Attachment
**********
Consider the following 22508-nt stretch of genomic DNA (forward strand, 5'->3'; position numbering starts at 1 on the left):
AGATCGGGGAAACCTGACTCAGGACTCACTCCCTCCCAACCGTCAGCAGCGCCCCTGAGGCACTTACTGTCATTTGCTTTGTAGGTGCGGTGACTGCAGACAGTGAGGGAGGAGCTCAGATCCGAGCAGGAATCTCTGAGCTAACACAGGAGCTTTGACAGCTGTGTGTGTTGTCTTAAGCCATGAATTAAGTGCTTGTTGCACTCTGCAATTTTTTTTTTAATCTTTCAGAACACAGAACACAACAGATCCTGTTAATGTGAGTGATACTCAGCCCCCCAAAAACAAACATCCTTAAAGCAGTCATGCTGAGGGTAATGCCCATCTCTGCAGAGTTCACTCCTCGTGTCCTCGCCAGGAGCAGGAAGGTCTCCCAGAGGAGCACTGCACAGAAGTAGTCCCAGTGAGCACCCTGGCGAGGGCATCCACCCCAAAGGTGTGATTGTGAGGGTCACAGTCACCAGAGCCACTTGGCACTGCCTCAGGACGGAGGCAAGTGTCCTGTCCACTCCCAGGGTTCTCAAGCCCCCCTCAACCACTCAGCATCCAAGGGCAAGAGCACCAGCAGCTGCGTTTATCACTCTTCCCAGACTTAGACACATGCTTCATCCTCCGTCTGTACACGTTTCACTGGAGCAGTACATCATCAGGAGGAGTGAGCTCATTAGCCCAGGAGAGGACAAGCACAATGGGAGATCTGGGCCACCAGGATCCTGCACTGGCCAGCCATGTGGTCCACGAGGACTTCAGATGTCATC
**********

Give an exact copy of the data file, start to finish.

Consider the following 22508-nt stretch of genomic DNA (forward strand, 5'->3'; position numbering starts at 1 on the left):
AGATCGGGGAAACCTGACTCAGGACTCACTCCCTCCCAACCGTCAGCAGCGCCCCTGAGGCACTTACTGTCATTTGCTTTGTAGGTGCGGTGACTGCAGACAGTGAGGGAGGAGCTCAGATCCGAGCAGGAATCTCTGAGCTAACACAGGAGCTTTGACAGCTGTGTGTGTTGTCTTAAGCCATGAATTAAGTGCTTGTTGCACTCTGCAATTTTTTTTTTAATCTTTCAGAACACAGAACACAACAGATCCTGTTAATGTGAGTGATACTCAGCCCCCCAAAAACAAACATCCTTAAAGCAGTCATGCTGAGGGTAATGCCCATCTCTGCAGAGTTCACTCCTCGTGTCCTCGCCAGGAGCAGGAAGGTCTCCCAGAGGAGCACTGCACAGAAGTAGTCCCAGTGAGCACCCTGGCGAGGGCATCCACCCCAAAGGTGTGATTGTGAGGGTCACAGTCACCAGAGCCACTTGGCACTGCCTCAGGACGGAGGCAAGTGTCCTGTCCACTCCCAGGGTTCTCAAGCCCCCCTCAACCACTCAGCATCCAAGGGCAAGAGCACCAGCAGCTGCGTTTATCACTCTTCCCAGACTTAGACACATGCTTCATCCTCCGTCTGTACACGTTTCACTGGAGCAGTACATCATCAGGAGGAGTGAGCTCATTAGCCCAGGAGAGGACAAGCACAATGGGAGATCTGGGCCACCAGGATCCTGCACTGGCCAGCCATGTGGTCCACGAGGACTTCAGATGTCATC